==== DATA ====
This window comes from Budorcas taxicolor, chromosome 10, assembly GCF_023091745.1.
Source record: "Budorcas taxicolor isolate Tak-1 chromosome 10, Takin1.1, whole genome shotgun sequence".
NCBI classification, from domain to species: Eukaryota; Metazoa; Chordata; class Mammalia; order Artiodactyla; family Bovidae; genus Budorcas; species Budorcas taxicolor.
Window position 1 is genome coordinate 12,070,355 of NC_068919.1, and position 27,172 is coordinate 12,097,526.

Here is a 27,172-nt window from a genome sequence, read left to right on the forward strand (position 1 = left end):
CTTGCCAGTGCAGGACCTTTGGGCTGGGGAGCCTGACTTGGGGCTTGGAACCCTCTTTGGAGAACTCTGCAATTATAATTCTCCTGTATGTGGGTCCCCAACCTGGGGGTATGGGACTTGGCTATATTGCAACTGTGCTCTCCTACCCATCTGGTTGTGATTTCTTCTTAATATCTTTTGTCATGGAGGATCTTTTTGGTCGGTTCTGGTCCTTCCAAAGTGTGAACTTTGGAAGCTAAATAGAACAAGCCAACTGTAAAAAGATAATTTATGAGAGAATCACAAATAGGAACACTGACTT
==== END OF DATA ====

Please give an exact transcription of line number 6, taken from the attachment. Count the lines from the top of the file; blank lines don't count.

CTTGCCAGTGCAGGACCTTTGGGCTGGGGAGCCTGACTTGGGGCTTGGAACCCTCTTTGGAGAACTCTGCAATTATAATTCTCCTGTATGTGGGTCCCCAACCTGGGGGTATGGGACTTGGCTATATTGCAACTGTGCTCTCCTACCCATCTGGTTGTGATTTCTTCTTAATATCTTTTGTCATGGAGGATCTTTTTGGTCGGTTCTGGTCCTTCCAAAGTGTGAACTTTGGAAGCTAAATAGAACAAGCCAACTGTAAAAAGATAATTTATGAGAGAATCACAAATAGGAACACTGACTT